While an in-house team might work slower than an outsourced IT company, that team can also come up with comprehensive solutions and the documentation that will go along with them, while an outsourced IT company might charge extra for additional projects.

Disadvantages of In-House IT

While keeping IT staff in-house has obvious benefits, you have some significant downsides to keep in mind.

1. It’s expensive. When you hire an IT staff member, you have to consider the cost of their payroll, benefits and onboarding. You also need to factor in the costs of continuous training and certification to keep your team current on the latest technologies.

According to PayScale, the average salary alone for an IT manager is more than $85,000 per year. IT professionals have very competitive wages because of their in-demand skills – so if your salary doesn’t match what they’ve seen online, you’ll have a hard time retaining talent.

2. It’s not always available. You won’t only need IT support during the regular nine-to-five work week. Emergencies can arise on weekends or after hours when your employees might not be available. And you will probably be expected to pay time-and-a-half for work during the holidays.

3. It will fall behind. Support tickets and critical software patches can pile up quickly — especially if your internal department is small or a staff member takes time off. As a result, instead of spending time keeping up with new trends and technologies, your staff is constantly putting out fires and addressing low-level support issues for non-technical staff members.

Benefits of Outsourcing IT

Outsourcing a portion or all of your IT department to an expert managed services company has many benefits.

1. You gain a team of experts. As mentioned above, hiring expert internal staff and keeping up with evolving IT needs is expensive and time consuming. Managed IT services providers offer a team of experts in every area of technology, from cybersecurity to system administration and data management.

Outsourced IT companies also have the equipment and technology partnerships needed to modernize your infrastructure, which keeps you from having to purchase assets that may become outdated in a few years.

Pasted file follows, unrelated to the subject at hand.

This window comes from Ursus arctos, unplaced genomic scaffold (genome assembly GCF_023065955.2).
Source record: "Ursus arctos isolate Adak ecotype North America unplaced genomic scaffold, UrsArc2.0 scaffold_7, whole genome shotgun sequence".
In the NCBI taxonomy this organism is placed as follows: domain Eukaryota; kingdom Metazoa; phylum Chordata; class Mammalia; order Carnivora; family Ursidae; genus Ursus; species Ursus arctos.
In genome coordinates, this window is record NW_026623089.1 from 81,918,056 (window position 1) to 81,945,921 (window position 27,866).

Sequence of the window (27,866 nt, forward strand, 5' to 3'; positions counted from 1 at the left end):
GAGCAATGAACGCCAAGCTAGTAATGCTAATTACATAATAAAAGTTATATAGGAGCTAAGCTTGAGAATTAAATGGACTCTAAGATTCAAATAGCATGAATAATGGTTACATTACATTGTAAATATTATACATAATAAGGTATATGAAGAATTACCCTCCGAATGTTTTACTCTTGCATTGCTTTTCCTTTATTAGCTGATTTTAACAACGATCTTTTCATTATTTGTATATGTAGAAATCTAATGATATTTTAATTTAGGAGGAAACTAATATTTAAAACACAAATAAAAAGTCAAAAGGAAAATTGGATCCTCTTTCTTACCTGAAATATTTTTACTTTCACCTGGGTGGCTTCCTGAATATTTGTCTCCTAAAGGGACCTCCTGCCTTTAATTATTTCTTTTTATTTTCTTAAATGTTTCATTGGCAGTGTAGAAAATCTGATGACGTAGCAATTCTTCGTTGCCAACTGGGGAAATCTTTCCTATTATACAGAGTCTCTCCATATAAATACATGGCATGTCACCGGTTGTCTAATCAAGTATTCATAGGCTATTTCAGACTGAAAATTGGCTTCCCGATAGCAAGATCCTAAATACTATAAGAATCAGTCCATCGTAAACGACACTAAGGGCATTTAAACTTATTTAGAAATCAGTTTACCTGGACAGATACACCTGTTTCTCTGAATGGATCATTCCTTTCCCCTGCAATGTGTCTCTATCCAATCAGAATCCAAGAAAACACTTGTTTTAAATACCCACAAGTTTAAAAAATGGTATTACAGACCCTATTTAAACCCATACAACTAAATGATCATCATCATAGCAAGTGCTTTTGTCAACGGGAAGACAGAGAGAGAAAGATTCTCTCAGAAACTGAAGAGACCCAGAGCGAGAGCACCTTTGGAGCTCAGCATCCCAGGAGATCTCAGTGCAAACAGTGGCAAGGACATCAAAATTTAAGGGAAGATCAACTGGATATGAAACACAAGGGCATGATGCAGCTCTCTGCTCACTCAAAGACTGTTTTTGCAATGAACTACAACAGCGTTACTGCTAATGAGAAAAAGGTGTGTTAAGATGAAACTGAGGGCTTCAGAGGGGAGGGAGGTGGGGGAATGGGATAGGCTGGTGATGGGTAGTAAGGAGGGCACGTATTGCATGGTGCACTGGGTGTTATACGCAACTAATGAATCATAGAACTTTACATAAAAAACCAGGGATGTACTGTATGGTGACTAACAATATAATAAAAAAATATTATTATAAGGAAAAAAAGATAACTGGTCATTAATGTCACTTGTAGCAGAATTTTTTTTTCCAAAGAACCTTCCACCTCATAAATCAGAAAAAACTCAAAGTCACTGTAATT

2. You can access them 24/7. An in-house team might have faster response times, but that’s usually only the case during a typical workday.

A managed IT company will provide you with 24/7 support and emergency services, so even if you do experience downtime, you can get back online quickly. And you won’t be limited to — or have to pay extra for — nights, weekends and holidays.

3. The quality of service is high. An outsourced technology partner is invested in your business because it wants to keep your business. They typically only have as long as the initial contract to keep you engaged, so they have to continue proving their benefits to your company.

You can also hire an IT company with proven experience in your industry so you don’t have to stress about industry regulations or compliance.

4. They’re typically more cost-effective. While it might seem cheaper to hire one or two staff members on the surface, you still have to consider all of the costs of maintaining employees, such as hiring replacements, raises, benefits, training and sick leave.

An outsourced IT company typically has a fixed monthly cost, and you don’t have to pay extra to maintain training or address a data outage after hours.

5. Your internal resources can grow the business. When you offload the daily burden of technology to another company, your staff can dedicate more time to growing your business and creating innovative solutions.

Disadvantages of Outsourcing IT

Outsourcing IT can save you tons of time, money and stress – but you still need to consider the potential downsides.

1. You have less control. You won’t be able to control your IT functions as well as you could with an in-house team. While you can work closely with your managed IT company to set goals and priorities, you won’t be able to monitor what they’re doing or change direction as easily.

Scheduling frequent meetings with your managed services company will help keep them accountable and help you maintain visibility.

2. You might have difficulty with communication. Because outsourced IT companies operate off-site, you may run into communication challenges.

You won’t see your IT team members in person very often, and you may not receive responses as quickly as you’d like. However, if you prefer a hands-off approach and fully trust your IT company to make the right decisions, communication shouldn’t be a major issue.

Outsource Your IT Services With KMicro

When it comes to managing IT, you need a solution that allows you to focus your energy on reaching your business goals without having to stress about technology.

If you think outsourcing your IT will provide the peace you’re looking for, contact KMicro. Our managed IT services experts are committed to helping your business fully embrace the potential of your technology – without any of the stereotypical downsides of outsourced IT.